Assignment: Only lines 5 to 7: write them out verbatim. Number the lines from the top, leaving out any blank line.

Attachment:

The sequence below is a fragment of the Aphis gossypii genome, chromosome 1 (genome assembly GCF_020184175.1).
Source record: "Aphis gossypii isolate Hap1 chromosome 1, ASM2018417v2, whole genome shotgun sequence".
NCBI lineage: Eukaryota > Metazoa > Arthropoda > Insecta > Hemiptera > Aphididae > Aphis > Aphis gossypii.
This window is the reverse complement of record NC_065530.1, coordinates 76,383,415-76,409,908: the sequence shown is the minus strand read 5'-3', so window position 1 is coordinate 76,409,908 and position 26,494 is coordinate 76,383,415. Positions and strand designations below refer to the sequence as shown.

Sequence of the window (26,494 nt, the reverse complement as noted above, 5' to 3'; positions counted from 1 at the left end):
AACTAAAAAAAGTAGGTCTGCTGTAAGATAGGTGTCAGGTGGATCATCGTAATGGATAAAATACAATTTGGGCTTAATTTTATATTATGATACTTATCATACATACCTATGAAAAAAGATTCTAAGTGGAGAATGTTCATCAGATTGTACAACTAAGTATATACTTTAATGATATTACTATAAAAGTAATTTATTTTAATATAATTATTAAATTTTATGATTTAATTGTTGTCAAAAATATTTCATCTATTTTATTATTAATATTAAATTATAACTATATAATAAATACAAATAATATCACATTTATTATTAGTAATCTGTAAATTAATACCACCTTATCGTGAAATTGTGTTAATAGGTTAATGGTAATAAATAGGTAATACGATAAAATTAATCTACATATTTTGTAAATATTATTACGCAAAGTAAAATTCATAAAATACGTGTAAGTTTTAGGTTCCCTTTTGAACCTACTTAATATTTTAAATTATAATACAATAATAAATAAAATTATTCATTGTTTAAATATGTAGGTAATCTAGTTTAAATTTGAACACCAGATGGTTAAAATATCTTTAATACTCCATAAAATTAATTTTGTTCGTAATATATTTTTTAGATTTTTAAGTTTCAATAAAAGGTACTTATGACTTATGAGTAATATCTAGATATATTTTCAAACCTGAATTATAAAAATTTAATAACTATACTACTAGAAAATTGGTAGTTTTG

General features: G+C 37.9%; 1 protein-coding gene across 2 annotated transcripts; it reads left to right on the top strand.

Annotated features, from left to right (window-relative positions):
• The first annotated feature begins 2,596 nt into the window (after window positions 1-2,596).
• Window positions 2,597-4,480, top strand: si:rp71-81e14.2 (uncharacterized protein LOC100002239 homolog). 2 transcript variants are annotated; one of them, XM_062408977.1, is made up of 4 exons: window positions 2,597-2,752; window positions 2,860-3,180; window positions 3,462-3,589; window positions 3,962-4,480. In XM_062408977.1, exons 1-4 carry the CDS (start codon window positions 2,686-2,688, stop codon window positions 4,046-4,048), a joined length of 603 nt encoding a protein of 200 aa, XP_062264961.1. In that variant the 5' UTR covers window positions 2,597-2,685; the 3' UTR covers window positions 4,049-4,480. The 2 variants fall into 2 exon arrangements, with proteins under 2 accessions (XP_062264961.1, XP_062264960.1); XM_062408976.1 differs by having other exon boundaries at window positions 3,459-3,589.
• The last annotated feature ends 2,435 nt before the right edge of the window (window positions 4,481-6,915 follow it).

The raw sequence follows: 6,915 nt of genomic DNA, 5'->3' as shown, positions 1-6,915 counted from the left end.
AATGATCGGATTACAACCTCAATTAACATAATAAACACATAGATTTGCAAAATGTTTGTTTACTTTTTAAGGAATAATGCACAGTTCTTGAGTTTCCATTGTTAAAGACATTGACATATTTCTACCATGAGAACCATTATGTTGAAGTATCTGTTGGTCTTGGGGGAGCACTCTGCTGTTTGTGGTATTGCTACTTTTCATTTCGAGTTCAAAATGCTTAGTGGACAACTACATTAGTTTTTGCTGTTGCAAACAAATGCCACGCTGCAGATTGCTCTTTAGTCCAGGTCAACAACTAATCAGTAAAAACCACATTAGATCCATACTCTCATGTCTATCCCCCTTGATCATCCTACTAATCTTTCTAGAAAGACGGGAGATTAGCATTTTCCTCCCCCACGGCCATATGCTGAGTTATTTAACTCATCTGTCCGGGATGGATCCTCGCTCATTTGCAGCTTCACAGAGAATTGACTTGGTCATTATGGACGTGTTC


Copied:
Sequence of the window (26,494 nt, the reverse complement as noted above, 5' to 3'; positions counted from 1 at the left end):
AACTAAAAAAAGTAGGTCTGCTGTAAGATAGGTGTCAGGTGGATCATCGTAATGGATAAAATACAATTTGGGCTTAATTTTATATTATGATACTTATCATACATACCTATGAAAAAAGATTCTAAGTGGAGAATGTTCATCAGATTGTACAACTAAGTATATACTTTAATGATATTACTATAAAAGTAATTTATTTTAATATAATTATTAAATTTTATGATTTAATTGTTGTCAAAAATATTTCATCTATTTTATTATTAATATTAAATTATAACTATATAATAAATACAAATAATATCACATTTATTATTAGTAATCTGTAAATTAATACCACCTTATCGTGAAATTGTGTTAATAGGTTAATGGTAATAAATAGGTAATACGATAAAATTAATCTACATATTTTGTAAATATTATTACGCAAAGTAAAATTCATAAAATACGTGTAAGTTTTAGGTTCCCTTTTGAACCTACTTAATATTTTAAATTATAATACAATAATAAATAAAATTATTCATTGTTTAAATATGTAGGTAATCTAGTTTAAATTTGAACACCAGATGGTTAAAATATCTTTAATACTCCATAAAATTAATTTTGTTCGTAATATATTTTTTAGATTTTTAAGTTTCAATAAAAGGTACTTATGACTTATGAGTAATATCTAGATATATTTTCAAACCTGAATTATAAAAATTTAATAACTATACTACTAGAAAATTGGTAGTTTTG

General features: G+C 37.9%; 1 protein-coding gene across 2 annotated transcripts; it reads left to right on the top strand.